These Ulysses playing cards were published by Presage International in 1989. Here’s the description given on one of the spare cards:
The Vau-de-ville of James Joyce’s Ulysses encircles and condenses into a pictorial form the adventures of a single day, June 16, 1904. Each image is part of a puzzle in which past, present, future, naturalism, symbolism, reality, [and] hallucination are superimposed and interwoven.
Mock heroic exaggeration and pomposity explode into laughter through visions, fantasies, and internal monologues.
Hearts are emotional.
Clubs are physical.
Diamonds are spiritual.
Spades are symbolical.
R. Fanto created the drawings and divised the scheme based on many useful hints given by Richard Ellman, Joyce’s biographer.
I have a number of favorites, including Martello Tower, INRI-IHS, Pen, Crossed Mirror and Razor, and Joyce and Nora as the Jokers.
I can’t imagine going a whole week without using this site.
In no particular order, here are the songs containing my top 10 favorite guitar riffs:
So many books, so little time.
Video: Bigger Than Oprah
I wrote this one for my family. “Bigger Than Oprah" is the first song on The Jerrys’ album, Let’s Groove, released in 2011. Enjoy!
A few years ago my family and I visited the Thomas Wolfe Memorial, one of the settings of Look Homeward, Angel, Wolfe’s first novel and one of my favorite novels. The following is from the pamphlet:
Thomas Wolfe was perhaps the most overtly autobiographical of this nation’s major novelists. His boyhood in the boardinghouse at 48 Spruce Street colored his work and influenced the rest of his life. His reminiscences were so frank and realistic that Look Homeward, Angel was banned from Asheville’s public library for more than seven years. Today Wolfe is celebrated as one of Asheville’s most famous citizens, and his boyhood home has become a part of the nation’s literary history.
The many exhibits at the visitor center included Wolfe’s hat and Majestic Cabinet Radio (shown below), the folding sofa bed on which slept Julia Wolfe slept while visiting Wolfe in New York City, a ceiling medallion cast by W. O. Wolfe (Wolfe’s father owned a tombstone shop)—even artifacts obtained on excavating the large house’s cistern.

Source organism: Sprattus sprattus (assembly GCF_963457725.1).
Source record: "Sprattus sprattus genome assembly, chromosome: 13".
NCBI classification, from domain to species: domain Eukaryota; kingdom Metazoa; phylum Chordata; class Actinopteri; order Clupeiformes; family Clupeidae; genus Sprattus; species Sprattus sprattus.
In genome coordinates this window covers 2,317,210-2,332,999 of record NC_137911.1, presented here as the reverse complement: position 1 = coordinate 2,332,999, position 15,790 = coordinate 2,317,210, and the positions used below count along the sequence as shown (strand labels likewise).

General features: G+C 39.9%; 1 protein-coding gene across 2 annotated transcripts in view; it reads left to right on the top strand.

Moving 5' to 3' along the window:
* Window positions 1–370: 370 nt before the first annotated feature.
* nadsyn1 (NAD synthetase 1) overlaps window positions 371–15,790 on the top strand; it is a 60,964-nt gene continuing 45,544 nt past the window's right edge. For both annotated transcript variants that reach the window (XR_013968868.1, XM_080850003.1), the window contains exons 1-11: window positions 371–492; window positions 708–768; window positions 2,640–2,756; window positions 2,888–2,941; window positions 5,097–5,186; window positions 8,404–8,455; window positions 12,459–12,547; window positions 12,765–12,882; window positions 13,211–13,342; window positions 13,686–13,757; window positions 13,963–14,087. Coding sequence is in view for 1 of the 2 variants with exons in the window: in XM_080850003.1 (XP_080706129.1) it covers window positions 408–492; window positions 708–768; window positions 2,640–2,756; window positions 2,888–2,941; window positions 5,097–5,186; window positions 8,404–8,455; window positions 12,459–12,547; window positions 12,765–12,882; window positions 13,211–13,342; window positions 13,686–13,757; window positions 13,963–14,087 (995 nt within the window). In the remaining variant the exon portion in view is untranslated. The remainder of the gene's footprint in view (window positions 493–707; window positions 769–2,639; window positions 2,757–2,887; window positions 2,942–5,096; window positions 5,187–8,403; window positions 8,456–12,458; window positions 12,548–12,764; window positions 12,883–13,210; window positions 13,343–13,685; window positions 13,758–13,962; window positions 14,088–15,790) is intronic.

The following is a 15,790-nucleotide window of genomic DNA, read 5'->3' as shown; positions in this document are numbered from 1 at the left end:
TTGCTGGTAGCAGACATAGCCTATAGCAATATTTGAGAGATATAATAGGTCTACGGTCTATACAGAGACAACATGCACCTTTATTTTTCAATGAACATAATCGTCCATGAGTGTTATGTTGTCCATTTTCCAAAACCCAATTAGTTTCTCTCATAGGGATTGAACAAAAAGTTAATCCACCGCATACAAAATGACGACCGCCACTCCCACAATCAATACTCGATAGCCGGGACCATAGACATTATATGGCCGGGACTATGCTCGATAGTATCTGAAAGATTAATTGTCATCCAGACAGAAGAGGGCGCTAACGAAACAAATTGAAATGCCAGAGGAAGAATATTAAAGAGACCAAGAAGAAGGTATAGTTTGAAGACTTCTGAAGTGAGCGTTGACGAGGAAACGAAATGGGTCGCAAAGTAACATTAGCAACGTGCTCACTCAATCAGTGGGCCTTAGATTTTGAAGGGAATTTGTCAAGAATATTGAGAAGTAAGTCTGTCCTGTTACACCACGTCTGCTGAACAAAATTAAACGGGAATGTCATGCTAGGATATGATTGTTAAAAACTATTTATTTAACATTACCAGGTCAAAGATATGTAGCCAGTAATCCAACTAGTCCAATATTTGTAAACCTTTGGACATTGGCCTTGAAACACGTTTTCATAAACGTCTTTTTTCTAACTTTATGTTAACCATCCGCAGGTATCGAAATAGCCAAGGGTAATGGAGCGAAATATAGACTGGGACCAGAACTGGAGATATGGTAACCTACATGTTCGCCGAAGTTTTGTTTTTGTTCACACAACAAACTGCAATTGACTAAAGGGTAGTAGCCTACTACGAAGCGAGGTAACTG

Also on display are items that Fred Wolfe recovered from the Chelsea Hotel at Wolfe’s death in 1938. These include Wolfe’s suit and the typewriter used by his typist as they worked on The Web and the Rock and You Can’t Go Home Again.
After our tour of the Wolfe home, we stopped briefly at the historic Riverside Cemetery, where Wolfe and his family are buried. William Sydney Porter, also known as O. Henry, is also buried there. On a separate literary note, it was also in Asheville that Zelda Fitzgerald (who once stayed at Julia Wolfe’s boardinghouse) perished in a fire at a mental hospital.
This is an unenhanced audio sample from my novel, Pixels of Young Mueller, as read by the Kindle’s default male voice at normal speed (you can read along). As you can hear, the feature needs improving, but it would suffice if I preferred listening to books over reading them.
I’m hooked on Beyond the Beat Generation, the coolest audio stream of them all, a veritable museum containing “long forgotten ‘wild’ musical gems out of the great years of the sixties (1965-1969).” Ninety-five percent of the music on the site was recorded right from the original discs, and the sheer amount of musical gems alone is astonishing.
The site itself is more than a little old, but if you’re into great music, you owe it to yourself to check it out (I prefer to listen at TuneIn, while using another link to see who I’m listening to). Happy listening!
I finally finished comping vocals for “I’m a Reader,” the upcoming single by The Jerrys—boy am I glad that’s over! For the uninitiated, comping vocals involves listening to numerous (in this case, eight) takes of a vocal, pulling the best takes of each line or lines, and compiling them into a “best of” vocal track.